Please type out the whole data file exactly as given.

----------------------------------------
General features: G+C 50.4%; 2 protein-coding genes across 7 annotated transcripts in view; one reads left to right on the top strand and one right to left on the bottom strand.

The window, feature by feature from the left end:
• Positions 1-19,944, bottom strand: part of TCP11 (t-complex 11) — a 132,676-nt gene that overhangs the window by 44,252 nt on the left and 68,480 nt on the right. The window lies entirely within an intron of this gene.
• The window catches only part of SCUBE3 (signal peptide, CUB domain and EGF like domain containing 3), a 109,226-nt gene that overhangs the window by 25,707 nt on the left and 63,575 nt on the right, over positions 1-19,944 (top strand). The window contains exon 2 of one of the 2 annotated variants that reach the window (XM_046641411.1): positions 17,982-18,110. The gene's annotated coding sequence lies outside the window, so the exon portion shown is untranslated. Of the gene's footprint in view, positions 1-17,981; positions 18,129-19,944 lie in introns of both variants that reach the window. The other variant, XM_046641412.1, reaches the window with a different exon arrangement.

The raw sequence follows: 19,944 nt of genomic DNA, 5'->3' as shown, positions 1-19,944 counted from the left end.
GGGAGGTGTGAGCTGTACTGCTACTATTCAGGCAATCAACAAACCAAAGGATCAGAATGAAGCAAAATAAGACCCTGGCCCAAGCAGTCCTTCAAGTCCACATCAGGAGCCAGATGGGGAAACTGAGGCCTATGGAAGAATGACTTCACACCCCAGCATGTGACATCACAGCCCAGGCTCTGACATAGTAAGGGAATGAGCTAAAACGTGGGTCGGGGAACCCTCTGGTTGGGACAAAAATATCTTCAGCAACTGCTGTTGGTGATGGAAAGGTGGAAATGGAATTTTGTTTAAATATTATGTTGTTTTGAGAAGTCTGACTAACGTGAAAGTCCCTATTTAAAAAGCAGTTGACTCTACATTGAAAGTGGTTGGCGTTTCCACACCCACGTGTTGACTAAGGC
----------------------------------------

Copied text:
General features: G+C 50.4%; 2 protein-coding genes across 7 annotated transcripts in view; one reads left to right on the top strand and one right to left on the bottom strand.

The window, feature by feature from the left end:
• Positions 1-19,944, bottom strand: part of TCP11 (t-complex 11) — a 132,676-nt gene that overhangs the window by 44,252 nt on the left and 68,480 nt on the right. The window lies entirely within an intron of this gene.
• The window catches only part of SCUBE3 (signal peptide, CUB domain and EGF like domain containing 3), a 109,226-nt gene that overhangs the window by 25,707 nt on the left and 63,575 nt on the right, over positions 1-19,944 (top strand). The window contains exon 2 of one of the 2 annotated variants that reach the window (XM_046641411.1): positions 17,982-18,110. The gene's annotated coding sequence lies outside the window, so the exon portion shown is untranslated. Of the gene's footprint in view, positions 1-17,981; positions 18,129-19,944 lie in introns of both variants that reach the window. The other variant, XM_046641412.1, reaches the window with a different exon arrangement.

The raw sequence follows: 19,944 nt of genomic DNA, 5'->3' as shown, positions 1-19,944 counted from the left end.
GGGAGGTGTGAGCTGTACTGCTACTATTCAGGCAATCAACAAACCAAAGGATCAGAATGAAGCAAAATAAGACCCTGGCCCAAGCAGTCCTTCAAGTCCACATCAGGAGCCAGATGGGGAAACTGAGGCCTATGGAAGAATGACTTCACACCCCAGCATGTGACATCACAGCCCAGGCTCTGACATAGTAAGGGAATGAGCTAAAACGTGGGTCGGGGAACCCTCTGGTTGGGACAAAAATATCTTCAGCAACTGCTGTTGGTGATGGAAAGGTGGAAATGGAATTTTGTTTAAATATTATGTTGTTTTGAGAAGTCTGACTAACGTGAAAGTCCCTATTTAAAAAGCAGTTGACTCTACATTGAAAGTGGTTGGCGTTTCCACACCCACGTGTTGACTAAGGC